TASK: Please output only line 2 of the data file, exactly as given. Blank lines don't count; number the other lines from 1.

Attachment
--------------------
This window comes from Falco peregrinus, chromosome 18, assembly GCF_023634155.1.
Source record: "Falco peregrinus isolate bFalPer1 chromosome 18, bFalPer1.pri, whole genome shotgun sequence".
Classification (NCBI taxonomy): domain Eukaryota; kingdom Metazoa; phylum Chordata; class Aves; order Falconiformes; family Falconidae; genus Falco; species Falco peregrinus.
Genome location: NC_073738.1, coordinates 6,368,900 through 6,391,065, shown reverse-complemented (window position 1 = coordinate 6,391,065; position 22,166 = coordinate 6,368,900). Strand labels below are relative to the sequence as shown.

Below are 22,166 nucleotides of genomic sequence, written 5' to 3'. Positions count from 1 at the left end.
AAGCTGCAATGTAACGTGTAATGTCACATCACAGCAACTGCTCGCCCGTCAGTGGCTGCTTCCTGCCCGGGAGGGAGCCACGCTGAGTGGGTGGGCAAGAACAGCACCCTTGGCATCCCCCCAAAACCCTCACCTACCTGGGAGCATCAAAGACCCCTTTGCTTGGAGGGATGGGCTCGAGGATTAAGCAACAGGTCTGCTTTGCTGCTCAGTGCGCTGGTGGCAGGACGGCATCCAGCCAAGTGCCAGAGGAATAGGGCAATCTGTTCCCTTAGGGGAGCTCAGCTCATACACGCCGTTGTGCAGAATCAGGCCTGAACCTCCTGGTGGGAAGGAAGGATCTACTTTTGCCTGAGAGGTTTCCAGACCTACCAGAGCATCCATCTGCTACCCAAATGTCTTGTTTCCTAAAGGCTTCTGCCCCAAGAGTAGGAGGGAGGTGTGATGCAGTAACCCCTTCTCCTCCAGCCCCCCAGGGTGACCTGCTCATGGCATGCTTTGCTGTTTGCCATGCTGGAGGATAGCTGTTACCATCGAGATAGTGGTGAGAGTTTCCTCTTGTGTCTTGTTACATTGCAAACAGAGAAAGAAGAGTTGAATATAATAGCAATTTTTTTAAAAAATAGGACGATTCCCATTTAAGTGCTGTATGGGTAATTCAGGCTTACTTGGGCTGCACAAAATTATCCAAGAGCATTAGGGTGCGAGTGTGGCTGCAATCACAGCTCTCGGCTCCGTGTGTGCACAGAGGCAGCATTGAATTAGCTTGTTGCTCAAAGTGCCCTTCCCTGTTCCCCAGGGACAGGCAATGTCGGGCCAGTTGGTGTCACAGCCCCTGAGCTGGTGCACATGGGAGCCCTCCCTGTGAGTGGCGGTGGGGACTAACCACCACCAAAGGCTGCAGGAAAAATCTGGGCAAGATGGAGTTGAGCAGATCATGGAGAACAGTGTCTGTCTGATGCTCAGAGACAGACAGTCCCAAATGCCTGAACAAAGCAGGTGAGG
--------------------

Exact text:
Source record: "Falco peregrinus isolate bFalPer1 chromosome 18, bFalPer1.pri, whole genome shotgun sequence".